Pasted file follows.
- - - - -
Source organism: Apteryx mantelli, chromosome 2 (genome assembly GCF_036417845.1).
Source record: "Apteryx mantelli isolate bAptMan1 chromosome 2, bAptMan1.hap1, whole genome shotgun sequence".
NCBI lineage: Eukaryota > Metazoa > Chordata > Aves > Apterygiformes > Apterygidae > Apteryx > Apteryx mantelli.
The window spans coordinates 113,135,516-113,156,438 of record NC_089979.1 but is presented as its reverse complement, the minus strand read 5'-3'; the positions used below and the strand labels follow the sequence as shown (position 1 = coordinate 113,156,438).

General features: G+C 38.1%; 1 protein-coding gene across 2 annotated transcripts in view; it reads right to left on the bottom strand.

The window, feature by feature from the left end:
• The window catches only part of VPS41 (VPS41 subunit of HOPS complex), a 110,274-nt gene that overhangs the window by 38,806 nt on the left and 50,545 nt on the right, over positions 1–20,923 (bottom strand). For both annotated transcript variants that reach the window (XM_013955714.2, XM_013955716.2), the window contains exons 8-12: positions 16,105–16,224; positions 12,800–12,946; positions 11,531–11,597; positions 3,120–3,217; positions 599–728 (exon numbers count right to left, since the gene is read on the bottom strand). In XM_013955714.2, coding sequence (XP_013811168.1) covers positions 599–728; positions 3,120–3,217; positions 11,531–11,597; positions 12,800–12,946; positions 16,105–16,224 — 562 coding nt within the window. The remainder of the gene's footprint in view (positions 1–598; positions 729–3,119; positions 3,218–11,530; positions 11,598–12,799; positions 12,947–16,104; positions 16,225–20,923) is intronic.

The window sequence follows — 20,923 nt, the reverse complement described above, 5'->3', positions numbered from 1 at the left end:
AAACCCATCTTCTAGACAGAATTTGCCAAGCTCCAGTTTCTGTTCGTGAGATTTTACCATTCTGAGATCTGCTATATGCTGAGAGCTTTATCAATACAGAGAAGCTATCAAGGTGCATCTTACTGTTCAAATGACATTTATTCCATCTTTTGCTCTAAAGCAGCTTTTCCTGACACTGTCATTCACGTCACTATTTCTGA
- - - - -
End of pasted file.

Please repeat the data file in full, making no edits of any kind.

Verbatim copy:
Source organism: Apteryx mantelli, chromosome 2 (genome assembly GCF_036417845.1).
Source record: "Apteryx mantelli isolate bAptMan1 chromosome 2, bAptMan1.hap1, whole genome shotgun sequence".
NCBI lineage: Eukaryota > Metazoa > Chordata > Aves > Apterygiformes > Apterygidae > Apteryx > Apteryx mantelli.
The window spans coordinates 113,135,516-113,156,438 of record NC_089979.1 but is presented as its reverse complement, the minus strand read 5'-3'; the positions used below and the strand labels follow the sequence as shown (position 1 = coordinate 113,156,438).

General features: G+C 38.1%; 1 protein-coding gene across 2 annotated transcripts in view; it reads right to left on the bottom strand.

The window, feature by feature from the left end:
• The window catches only part of VPS41 (VPS41 subunit of HOPS complex), a 110,274-nt gene that overhangs the window by 38,806 nt on the left and 50,545 nt on the right, over positions 1–20,923 (bottom strand). For both annotated transcript variants that reach the window (XM_013955714.2, XM_013955716.2), the window contains exons 8-12: positions 16,105–16,224; positions 12,800–12,946; positions 11,531–11,597; positions 3,120–3,217; positions 599–728 (exon numbers count right to left, since the gene is read on the bottom strand). In XM_013955714.2, coding sequence (XP_013811168.1) covers positions 599–728; positions 3,120–3,217; positions 11,531–11,597; positions 12,800–12,946; positions 16,105–16,224 — 562 coding nt within the window. The remainder of the gene's footprint in view (positions 1–598; positions 729–3,119; positions 3,218–11,530; positions 11,598–12,799; positions 12,947–16,104; positions 16,225–20,923) is intronic.

The window sequence follows — 20,923 nt, the reverse complement described above, 5'->3', positions numbered from 1 at the left end:
AAACCCATCTTCTAGACAGAATTTGCCAAGCTCCAGTTTCTGTTCGTGAGATTTTACCATTCTGAGATCTGCTATATGCTGAGAGCTTTATCAATACAGAGAAGCTATCAAGGTGCATCTTACTGTTCAAATGACATTTATTCCATCTTTTGCTCTAAAGCAGCTTTTCCTGACACTGTCATTCACGTCACTATTTCTGA